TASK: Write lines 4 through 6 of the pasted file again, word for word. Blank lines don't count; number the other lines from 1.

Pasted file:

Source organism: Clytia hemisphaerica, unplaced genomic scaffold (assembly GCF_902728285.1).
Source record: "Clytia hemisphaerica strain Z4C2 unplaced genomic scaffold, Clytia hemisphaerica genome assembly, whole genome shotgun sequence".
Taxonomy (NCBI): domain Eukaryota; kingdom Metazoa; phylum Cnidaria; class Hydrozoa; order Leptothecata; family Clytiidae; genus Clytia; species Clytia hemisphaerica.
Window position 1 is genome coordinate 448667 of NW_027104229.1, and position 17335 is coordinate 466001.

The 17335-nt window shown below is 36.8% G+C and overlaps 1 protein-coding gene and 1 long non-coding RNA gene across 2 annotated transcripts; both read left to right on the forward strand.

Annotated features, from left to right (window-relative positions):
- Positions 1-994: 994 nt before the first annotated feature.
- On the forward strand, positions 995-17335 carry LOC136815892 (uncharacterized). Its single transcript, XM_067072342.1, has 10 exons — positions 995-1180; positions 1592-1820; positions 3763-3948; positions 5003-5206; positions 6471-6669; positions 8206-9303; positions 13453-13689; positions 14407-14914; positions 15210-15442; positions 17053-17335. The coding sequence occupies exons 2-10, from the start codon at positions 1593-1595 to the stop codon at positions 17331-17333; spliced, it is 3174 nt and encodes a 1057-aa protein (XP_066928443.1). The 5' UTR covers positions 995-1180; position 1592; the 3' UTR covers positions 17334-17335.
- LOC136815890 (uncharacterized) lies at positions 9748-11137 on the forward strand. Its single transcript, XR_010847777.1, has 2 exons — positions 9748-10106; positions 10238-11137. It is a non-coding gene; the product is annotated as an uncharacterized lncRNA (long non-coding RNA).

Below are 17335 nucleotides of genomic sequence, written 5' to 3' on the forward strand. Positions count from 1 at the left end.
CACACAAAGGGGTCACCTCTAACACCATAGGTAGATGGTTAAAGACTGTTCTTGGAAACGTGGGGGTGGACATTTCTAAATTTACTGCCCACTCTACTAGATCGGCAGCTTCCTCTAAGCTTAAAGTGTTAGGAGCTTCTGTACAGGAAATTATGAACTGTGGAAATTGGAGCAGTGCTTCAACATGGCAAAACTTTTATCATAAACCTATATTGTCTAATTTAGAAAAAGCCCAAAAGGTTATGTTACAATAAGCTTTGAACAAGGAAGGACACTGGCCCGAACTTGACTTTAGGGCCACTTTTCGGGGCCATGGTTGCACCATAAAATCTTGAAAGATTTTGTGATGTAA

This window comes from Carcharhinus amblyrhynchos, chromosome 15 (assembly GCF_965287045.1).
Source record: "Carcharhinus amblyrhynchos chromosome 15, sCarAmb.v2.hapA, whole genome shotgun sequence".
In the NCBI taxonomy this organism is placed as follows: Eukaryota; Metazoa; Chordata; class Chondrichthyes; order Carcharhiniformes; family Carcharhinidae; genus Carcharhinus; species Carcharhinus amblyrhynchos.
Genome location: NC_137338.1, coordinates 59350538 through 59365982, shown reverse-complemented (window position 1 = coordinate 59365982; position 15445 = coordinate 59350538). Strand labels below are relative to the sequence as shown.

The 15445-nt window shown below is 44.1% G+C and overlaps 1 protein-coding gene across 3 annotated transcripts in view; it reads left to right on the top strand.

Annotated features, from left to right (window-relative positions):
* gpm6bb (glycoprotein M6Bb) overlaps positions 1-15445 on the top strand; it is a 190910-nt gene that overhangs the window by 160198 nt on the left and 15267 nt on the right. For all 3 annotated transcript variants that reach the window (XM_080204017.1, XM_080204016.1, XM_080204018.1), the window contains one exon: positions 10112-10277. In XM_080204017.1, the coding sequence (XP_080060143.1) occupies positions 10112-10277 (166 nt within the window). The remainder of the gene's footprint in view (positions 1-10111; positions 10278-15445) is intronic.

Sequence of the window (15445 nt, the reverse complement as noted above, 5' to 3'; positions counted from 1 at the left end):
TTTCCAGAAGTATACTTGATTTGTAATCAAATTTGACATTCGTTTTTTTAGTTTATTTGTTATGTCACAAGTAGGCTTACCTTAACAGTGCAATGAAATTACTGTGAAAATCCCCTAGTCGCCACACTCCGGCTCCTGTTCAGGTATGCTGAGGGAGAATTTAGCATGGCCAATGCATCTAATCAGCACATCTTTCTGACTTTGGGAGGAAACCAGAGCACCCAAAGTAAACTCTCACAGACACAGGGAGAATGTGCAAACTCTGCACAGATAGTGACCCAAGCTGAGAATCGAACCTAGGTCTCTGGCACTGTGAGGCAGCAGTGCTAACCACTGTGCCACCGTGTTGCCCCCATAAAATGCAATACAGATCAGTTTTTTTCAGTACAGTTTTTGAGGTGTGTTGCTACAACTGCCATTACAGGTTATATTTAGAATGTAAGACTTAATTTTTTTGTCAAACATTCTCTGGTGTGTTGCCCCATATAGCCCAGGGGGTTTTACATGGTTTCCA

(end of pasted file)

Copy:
Window position 1 is genome coordinate 448667 of NW_027104229.1, and position 17335 is coordinate 466001.

The 17335-nt window shown below is 36.8% G+C and overlaps 1 protein-coding gene and 1 long non-coding RNA gene across 2 annotated transcripts; both read left to right on the forward strand.

Annotated features, from left to right (window-relative positions):